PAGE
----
Wednesday, December 4, 2013

Moonlight and hate songs...

... never out of date. Apparently, we must remember this.

Tuesday, November 26, 2013


Okay, not really. Just another I-told-you-so from Paul Kassandra. From his mouth/pen/keyboard to Gallup's/Silver's/Pew's ears.

Thursday, November 21, 2013

Good polls

This is most encouraging. Of course, it may not only be because people "see through the lies," as Sirota chooses to emphasize. It may also simply be that these pension plans are familiar and trusted. But it's heartening, at the very least, that teachers aren't demonized by a large majority. Bodes well not only for public pensions but also for a pushback against education deform.

Also, it's nice to see Pew called out -- especially at the moment Andy Kohut is going on NPR pushing the meme that the problems with Obamacare's rollout are the political equivalent of Hurricane Katrina. Right.

Saturday, September 28, 2013


I haven't done any Shakespeare here, but the "Great Performances" broadcast of Henry IV Part One, in their "Hollow Crown" series (the second quartet of history plays, Richard II through Henry V) prompts a brief and rueful note.

This production does neither my nom de plume nor us any favors. Simon Russell Beale (as the corpulent knight) and director Robert Goold have drained most of the energy and joy from this most exuberant figure in world literature. No longer witty in himself, he is barely the cause that wit is in other men.

Perhaps they decided that there was no way to outdo Orson Welles for sympathetic theatricality, and sought to go small. Perhaps they were single-mindedly focused on the titular kings of these plays, and needed to reduce Falstaff to a bit player in order to let Hal own the action. Whatever their motivation, however, the result is neither the play nor the great improvisatory genius Shakespeare wrote. We get instead a nervous, petty, plangent hanger-on, more fearfully introspective than expansive and free. This is the story as it might have been dramatized by flacks for the shape-shifting political animal Henry V, not by sweet, kind, true, valiant and therefore more valiant, being, as he is, old Jack Falstaff. 

They have banished from Harry's and our company the Life Force of Eastcheap... and so have banished all the world.

Sunday, September 22, 2013


Robert Reich puts it pithily: "The Republican Party is no longer capable of governing the nation. It's now a fanatical group run out of right-wing states by a cadre of nihilists, Know-nothings, and a handful of billionaires."

Thursday, July 25, 2013

Breathless - updated

Norm Ornstein is a sane person, and therefore is a bout de souffle about today's Repugs. Honestly, how can anyone look himself or herself in the mirror today while Republican? Even when you understand why, maybe none dare call it treason, but it sure is cruel and unusual.

Update: Maybe the mirrors are too dusty. Or, more likely, we're on the other side of the looking glass.

Wednesday, July 10, 2013

Go global

This plea for moderation is well-meaning, but misses the key point. If simply pounding one's six-point fist of values on the table were enough to produce a modern society, today's Middle East would be a very different place.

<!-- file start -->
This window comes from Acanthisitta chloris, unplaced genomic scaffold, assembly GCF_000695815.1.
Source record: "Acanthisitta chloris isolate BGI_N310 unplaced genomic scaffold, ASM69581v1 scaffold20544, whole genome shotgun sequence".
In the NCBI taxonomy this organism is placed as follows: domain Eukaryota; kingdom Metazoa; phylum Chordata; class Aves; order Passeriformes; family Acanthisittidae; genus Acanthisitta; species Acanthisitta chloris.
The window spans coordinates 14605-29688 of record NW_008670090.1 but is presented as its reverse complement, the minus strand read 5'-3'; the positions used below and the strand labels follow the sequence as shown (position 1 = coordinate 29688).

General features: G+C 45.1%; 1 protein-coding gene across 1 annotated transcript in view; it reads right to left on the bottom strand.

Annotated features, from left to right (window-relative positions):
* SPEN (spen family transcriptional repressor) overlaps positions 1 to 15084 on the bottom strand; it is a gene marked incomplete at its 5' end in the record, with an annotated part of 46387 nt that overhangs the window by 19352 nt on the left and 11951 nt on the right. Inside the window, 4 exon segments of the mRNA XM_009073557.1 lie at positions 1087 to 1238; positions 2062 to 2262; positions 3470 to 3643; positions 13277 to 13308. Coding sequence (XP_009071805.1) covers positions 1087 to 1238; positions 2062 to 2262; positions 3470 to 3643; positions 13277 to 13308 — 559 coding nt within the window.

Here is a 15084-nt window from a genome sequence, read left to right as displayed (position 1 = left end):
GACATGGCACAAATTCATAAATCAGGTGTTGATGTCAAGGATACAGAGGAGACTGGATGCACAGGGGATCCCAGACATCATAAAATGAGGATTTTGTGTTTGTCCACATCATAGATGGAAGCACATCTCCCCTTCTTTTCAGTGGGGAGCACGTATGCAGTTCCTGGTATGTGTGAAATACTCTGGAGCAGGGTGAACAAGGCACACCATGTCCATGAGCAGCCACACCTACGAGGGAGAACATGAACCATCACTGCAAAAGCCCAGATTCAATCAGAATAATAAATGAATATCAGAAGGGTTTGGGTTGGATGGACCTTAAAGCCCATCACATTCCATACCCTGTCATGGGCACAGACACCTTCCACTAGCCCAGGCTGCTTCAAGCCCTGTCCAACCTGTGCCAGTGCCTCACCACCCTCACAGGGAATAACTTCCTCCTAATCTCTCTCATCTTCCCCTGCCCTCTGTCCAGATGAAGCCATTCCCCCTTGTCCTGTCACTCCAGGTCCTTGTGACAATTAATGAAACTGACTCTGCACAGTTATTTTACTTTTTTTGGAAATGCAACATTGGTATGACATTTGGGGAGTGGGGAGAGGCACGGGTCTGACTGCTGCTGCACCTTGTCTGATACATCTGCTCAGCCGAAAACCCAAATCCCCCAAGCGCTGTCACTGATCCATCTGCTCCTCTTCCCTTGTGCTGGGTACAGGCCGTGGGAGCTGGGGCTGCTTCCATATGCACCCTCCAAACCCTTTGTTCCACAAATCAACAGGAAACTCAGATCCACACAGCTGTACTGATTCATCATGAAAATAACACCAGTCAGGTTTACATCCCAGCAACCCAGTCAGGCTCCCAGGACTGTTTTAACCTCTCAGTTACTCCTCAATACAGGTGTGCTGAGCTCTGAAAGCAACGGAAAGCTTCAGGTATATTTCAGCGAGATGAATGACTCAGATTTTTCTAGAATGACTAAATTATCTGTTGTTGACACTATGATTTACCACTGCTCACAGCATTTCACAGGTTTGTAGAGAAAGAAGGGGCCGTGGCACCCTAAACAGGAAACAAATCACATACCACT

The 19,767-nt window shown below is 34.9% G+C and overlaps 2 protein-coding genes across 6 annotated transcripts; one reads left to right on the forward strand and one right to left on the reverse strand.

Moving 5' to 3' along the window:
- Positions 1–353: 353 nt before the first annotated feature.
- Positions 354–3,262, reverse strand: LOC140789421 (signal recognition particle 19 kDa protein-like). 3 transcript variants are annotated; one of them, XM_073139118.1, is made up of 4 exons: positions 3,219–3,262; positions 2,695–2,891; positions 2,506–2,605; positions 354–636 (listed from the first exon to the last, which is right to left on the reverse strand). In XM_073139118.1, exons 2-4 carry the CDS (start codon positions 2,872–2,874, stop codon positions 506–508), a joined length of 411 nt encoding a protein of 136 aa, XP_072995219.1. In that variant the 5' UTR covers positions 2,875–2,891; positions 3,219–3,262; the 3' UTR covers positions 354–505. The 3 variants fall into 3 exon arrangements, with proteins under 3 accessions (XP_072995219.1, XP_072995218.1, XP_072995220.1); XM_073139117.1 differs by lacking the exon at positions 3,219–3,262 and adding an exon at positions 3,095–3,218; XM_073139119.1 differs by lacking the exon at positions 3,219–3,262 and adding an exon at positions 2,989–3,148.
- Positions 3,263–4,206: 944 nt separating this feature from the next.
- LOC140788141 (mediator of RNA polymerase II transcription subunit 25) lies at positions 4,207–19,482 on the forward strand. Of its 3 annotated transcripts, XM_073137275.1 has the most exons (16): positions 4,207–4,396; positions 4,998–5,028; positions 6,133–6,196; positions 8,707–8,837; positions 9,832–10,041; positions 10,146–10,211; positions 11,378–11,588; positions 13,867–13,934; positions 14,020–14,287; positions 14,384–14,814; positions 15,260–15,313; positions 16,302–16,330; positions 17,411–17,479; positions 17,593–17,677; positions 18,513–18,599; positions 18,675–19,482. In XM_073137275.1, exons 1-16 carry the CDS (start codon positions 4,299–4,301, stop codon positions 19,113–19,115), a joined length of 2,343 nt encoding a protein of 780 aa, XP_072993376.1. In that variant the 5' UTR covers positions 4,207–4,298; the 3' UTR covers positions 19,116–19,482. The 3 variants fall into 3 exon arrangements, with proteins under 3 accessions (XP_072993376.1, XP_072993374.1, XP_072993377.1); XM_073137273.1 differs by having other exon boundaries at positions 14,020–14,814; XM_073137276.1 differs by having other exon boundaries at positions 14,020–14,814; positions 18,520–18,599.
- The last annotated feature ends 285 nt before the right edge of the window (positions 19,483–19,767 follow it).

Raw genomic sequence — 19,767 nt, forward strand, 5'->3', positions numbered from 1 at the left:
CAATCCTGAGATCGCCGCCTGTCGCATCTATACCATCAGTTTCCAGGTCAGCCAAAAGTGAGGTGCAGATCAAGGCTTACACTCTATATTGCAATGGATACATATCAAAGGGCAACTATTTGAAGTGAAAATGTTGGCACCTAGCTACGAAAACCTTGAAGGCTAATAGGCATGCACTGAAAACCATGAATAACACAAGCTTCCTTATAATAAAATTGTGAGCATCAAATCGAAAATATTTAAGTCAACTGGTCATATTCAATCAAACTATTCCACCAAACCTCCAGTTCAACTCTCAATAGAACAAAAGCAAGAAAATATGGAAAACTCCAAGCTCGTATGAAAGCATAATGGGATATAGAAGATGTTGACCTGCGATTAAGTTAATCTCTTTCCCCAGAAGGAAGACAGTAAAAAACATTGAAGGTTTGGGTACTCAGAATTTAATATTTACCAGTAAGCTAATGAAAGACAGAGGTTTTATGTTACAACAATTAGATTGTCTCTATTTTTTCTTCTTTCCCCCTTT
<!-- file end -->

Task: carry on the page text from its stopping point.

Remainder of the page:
The underlying problem is that the region has been addicted to a drug -- oil money -- and has to break its habit. Its economy has to make the difficult shift to a multi-industry, global base. Both the Isamists and the legacy dictators are seeking to own the oil money -- this is a boardroom struggle for control of OPEC. Neither is a friend of a more diverse economy, because that requires skills and legitimacy neither possesses or is capable of acquiring. The deeper irony, of course, is that they're fighting to have the best deck chairs on the Titanic -- but that only increases the desperation of their struggle.

The only hope here is for the new generations of the Arab countries to embrace globalization, like their age cohort in Asia and Latin America (and now like those to their south in Africa). This struggle cannot be resolved by one abstraction ("modernism") defeating another abstraction ("traditionalism" or "fundamentalism" or "extremism"). That way "Wars on Terror" lie. Such struggles are inherently irresolvable -- they are struggles between Good and Evil, God and Satan. They are, in fact, built not to be resolved; their subtext is the impossibility of resolution or progress, period. (Adam Curtis shows this kind of meeting of the fundamentalist minds nicely in his famous documentary, The Power of Nightmares.)

Of course, there are problems inherent in globalization. Its critics on the Left believe it to be nothing more than the propaganda of corporatism, and they think that embracing it is just another form of slavery. I disagree. The unreconstructed Marxist Left is as much of a religion, with as cardboard a Satan, as any of these other traditional cults. To become one planet is not inherently corporatist, any more than it is inherently religious or proletarian. If it has an unquestioned belief, it is the belief in the science of complexity, emergence and networks. I'm sure we'll eventually figure out what's wrong with that paradigm -- as we have with those of Ptolemy and Newton. But for now, I'll stick with it, and I'll maintain that the politics and economics it implies are inherently global and inherently liberal and progressive. I'll therefore further maintain that putting chips down on that square -- e.g., embracing free trade... taking a whole-earth view of production, as well as of the natural environment... focusing attention of the emerging global cities of the urbanizing planet... and more -- holds out the best hope for actually building and sustaining modern, tolerant, innovative, equitable societies.